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Estate Planning Software Review – 2005

State Of The State On Estate Planning

Tax season is over, and here I am on a lovely cool Sunday afternoon in April playing with Estate Tax Planners.

I was reviewing comparative scenarios involving use of GRIT, GRAT & GRUT when my brain had a DIRECT SKIP. I mean, why explore the State of Estate Tax Planning Software at a time when the House of Representatives has just passed a Bill to repeal the Federal Estate Tax? Don’t look now, but the Senate is working on similar legislation.

Everyone knows that with the repeal of the Federal Estate Tax there will be no need to plan for the demise of our clients, right? Well, maybe I had better think this one through … I suppose all who plan to plan, need to do so.

Of course, there will be some states to not follow suit, and they’ll retain their State Estate Tax. So we’ll have planning opportunities there. But will that be enough to support maintenance and evolvement of software? What about tools like life insurance to fund estate taxes and tax savings-motivated transfers to charity? Yes, they will be affected, but perhaps not as much as one might think. Are tax savings motivations the only reasons that life insurance policies are purchased or gifts made to charity? Certainly not.

Thus, it seems that Estate Planning is well and alive, and we will have plenty of reasons to have our trusty Estate Planner on our computers! Gifts, transfers in trust, succession, education needs, etc., are but a few of the reasons that exist to assist clients with their future planning. We will need software tools to compute, quantify, compare, present ideas, and convey explanations concerning possible Estate Planning alternatives to our clients! It looks like the “State of the State” on Estate Planning says “full speed ahead!”

Estate planners will require many of the same program features in selecting planning software, while at the same moment they will be looking for other features or program methods/techniques to satisfy individual practice needs. Some needs are borne out of complex client situations, while others will look to provide rather basic services to clients who don’t require complex handling.
Financial planners require more diverse and complex software than the estate planner who does no financial planning. Data input for a financial plan can be expected to be intense in comparison to input for a basic estate plan, software permitting.

Some software programs are designed for the more experienced practitioner, while other programs may lend themselves to a practitioner learning experience, at least in part. This learning experience comes by virtue of a supplied glossary and output visual aids that will not only convey an explanatory message to the client, but for the “less initiated” practitioner as well. Such features that can assist in educating the practitioner, such as a Glossary, are real bonuses.

CCH Tax and Accounting – ViewPlan Advanced
CCH Tax and Accounting’s entry into the estate planning market, ViewPlan Advanced, runs under Windows 95 or newer operating systems and requires a Pentium processor, VGA display, CD-ROM drive and a minimum of 14MB of hard disk space. I interviewed several users who were happy with the product.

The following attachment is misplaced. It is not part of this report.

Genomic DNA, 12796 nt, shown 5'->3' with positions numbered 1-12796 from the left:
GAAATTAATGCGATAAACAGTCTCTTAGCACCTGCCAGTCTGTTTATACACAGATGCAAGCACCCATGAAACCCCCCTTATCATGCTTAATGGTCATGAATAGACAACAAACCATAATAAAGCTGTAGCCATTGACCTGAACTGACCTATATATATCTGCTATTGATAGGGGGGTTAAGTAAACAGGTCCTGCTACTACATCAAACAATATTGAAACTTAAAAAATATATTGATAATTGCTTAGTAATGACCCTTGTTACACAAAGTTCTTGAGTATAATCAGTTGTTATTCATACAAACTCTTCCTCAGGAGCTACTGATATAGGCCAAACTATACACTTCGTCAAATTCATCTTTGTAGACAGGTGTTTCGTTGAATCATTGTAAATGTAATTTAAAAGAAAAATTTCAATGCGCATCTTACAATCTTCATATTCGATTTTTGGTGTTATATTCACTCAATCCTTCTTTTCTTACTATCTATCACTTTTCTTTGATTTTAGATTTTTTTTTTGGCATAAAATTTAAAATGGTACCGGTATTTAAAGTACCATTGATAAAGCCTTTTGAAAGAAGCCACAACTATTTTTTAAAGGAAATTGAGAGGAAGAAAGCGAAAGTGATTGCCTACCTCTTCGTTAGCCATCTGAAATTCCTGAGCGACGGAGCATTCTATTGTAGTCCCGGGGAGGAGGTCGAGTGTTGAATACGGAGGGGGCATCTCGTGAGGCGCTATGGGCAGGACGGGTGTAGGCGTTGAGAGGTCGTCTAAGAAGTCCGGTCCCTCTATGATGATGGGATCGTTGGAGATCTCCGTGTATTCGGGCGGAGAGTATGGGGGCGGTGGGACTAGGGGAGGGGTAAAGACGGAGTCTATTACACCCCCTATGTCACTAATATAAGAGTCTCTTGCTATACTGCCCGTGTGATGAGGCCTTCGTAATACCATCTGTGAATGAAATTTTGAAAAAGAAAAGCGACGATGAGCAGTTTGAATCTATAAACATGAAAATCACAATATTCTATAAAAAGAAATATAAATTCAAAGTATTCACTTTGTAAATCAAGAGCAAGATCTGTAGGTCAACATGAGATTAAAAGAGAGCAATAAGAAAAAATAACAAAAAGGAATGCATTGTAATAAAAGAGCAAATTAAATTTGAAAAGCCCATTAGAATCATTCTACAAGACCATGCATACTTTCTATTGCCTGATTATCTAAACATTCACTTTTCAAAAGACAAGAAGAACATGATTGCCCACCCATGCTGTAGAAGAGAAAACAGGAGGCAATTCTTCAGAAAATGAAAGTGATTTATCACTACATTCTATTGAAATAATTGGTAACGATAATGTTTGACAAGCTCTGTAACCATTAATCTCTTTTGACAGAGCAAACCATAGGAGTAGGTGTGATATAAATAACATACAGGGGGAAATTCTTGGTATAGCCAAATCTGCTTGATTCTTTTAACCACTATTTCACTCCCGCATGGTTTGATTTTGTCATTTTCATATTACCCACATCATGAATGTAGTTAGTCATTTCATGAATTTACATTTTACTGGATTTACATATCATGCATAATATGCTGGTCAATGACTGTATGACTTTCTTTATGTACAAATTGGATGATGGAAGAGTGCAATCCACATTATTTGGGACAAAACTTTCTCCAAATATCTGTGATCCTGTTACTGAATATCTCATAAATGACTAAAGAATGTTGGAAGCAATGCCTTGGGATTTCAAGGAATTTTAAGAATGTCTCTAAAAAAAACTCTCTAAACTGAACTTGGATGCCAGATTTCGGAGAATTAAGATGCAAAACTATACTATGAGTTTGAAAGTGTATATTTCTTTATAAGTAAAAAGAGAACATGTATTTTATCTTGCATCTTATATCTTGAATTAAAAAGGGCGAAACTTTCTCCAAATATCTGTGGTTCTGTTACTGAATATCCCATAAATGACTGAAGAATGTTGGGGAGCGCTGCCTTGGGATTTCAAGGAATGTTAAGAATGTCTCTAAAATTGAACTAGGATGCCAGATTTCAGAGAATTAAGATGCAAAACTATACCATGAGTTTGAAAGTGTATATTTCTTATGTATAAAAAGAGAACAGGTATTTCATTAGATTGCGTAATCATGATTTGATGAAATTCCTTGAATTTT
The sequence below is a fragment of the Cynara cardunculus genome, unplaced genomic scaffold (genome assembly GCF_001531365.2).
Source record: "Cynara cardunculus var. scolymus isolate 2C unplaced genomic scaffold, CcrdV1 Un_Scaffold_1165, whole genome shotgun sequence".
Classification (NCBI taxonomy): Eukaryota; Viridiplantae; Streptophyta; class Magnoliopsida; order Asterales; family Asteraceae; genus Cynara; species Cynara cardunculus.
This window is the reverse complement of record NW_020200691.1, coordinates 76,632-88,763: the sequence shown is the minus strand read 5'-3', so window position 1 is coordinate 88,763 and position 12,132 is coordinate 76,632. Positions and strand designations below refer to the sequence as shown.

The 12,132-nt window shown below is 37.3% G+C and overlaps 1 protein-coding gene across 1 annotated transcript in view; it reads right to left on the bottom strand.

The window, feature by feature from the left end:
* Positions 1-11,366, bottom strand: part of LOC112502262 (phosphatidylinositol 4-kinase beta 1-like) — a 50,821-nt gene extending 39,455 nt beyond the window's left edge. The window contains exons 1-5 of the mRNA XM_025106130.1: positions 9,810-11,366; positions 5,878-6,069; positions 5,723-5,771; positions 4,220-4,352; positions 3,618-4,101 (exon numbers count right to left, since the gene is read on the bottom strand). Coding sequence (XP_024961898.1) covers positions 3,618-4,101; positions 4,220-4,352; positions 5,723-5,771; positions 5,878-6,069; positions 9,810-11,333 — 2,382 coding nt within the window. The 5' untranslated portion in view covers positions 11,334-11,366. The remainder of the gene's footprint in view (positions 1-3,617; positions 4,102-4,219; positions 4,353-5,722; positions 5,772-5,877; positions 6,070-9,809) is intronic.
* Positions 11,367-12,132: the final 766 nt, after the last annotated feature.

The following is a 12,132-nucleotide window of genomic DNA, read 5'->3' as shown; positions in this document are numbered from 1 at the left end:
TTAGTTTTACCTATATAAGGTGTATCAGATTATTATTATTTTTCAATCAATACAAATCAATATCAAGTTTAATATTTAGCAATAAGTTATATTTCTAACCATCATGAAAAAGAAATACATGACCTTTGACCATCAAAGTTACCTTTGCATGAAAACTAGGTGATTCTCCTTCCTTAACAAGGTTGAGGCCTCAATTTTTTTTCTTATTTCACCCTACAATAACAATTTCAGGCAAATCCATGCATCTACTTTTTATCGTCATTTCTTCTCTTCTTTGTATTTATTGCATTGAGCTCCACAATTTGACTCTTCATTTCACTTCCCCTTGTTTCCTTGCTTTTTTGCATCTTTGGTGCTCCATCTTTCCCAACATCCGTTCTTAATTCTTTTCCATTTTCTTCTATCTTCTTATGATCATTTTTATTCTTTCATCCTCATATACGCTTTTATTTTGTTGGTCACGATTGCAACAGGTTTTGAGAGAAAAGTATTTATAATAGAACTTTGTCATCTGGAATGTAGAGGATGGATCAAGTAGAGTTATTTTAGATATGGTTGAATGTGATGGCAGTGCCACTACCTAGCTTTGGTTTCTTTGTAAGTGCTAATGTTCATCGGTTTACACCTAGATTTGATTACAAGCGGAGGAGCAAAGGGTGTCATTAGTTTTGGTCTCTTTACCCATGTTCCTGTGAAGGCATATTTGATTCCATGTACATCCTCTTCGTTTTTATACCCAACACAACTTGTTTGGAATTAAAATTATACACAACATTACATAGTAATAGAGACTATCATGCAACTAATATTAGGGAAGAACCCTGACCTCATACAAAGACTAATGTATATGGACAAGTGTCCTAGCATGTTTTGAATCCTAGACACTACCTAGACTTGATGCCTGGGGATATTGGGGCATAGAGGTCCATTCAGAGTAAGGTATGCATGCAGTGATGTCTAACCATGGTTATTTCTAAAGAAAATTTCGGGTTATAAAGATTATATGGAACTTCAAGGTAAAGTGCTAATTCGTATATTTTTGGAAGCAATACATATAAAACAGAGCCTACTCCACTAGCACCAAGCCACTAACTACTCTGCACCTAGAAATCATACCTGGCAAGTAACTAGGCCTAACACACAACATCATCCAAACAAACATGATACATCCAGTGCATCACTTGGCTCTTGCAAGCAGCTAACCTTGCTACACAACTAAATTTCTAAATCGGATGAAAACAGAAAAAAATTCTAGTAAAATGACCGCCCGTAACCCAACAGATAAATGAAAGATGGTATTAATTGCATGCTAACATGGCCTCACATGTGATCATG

Thomson West – Intuitive Estate Planner
Thomson West’s Intuitive Estate Planner (IEP) is designed in an “at-once-familiar” tab-driven, Windows toolbar approach in its user interface. The Intuitive Estate Planner runs under Windows 98 (but not with data on a Novell network), ME, 2000 and XP and requires a display that supports at least 800×600 resolution, a CD-ROM drive and 100MB of hard disk space.

BNA Software – BNA Estate & Gift Tax Planner
The BNA Estate & Gift Tax Planner is the leader in estate tax planning, which is something we have come to expect from a recognized name and leader in all types of tax
planning. This spreadsheet program is driven by solid foundations. The BNA Estate & Gift Tax Planner is a consistent application, enabling confident presentations. If you have used any other BNA program, you will immediately be ready to use the BNA Estate & Gift Tax Planner.

Brentmark Software, Inc. – Estate Planning Tools & The Kugler Estate Analyzer
Brentmark Software’s Estate Planning Tools, including The Kugler Estate Analyzer (Kugler), is similar to their many other software offerings. It offers a WYSIWYG, straightforward approach with easy-to-follow data-entry concepts.

Emerging Information Systems Inc. – NaviPlan Standard
NaviPlan is offered in two versions: Standard and Extended. NaviPlan’s Estate Planner is but one part of NaviPlan, which is known for its lengthy and detailed input. Why lengthy and detailed?

Thomson Fast-Tax — zCalc Tool Box Suite
Thomson Fast-Tax offers the zCalc Tool Box Suite, a collection of analytical programs and other tools that act as an add-on to Microsoft Excel, providing additional assistance to estate planning professionals through features that enhance tax and estate planning strategies.

EstateWorks 2005 – Estate Planning Module
This product was not reviewed, but information was provided for our reader’s benefit. The recent release of a new Estate Planning Module in EstateWorks 2005 is a significant enhancement to the online program’s unique workflow management software for professionals offering trust and estate services.

Estate Planning Software Review 2005 – Executive Summary
All of the Estate Tax Planning Programs reviewed here certainly got the job done. Some worked better with my word processor of choice, some offered slide shows, some offered wizards, and some offered stand-alone calculation utilities, etc. All had a different user interface.
So what does this mean to you?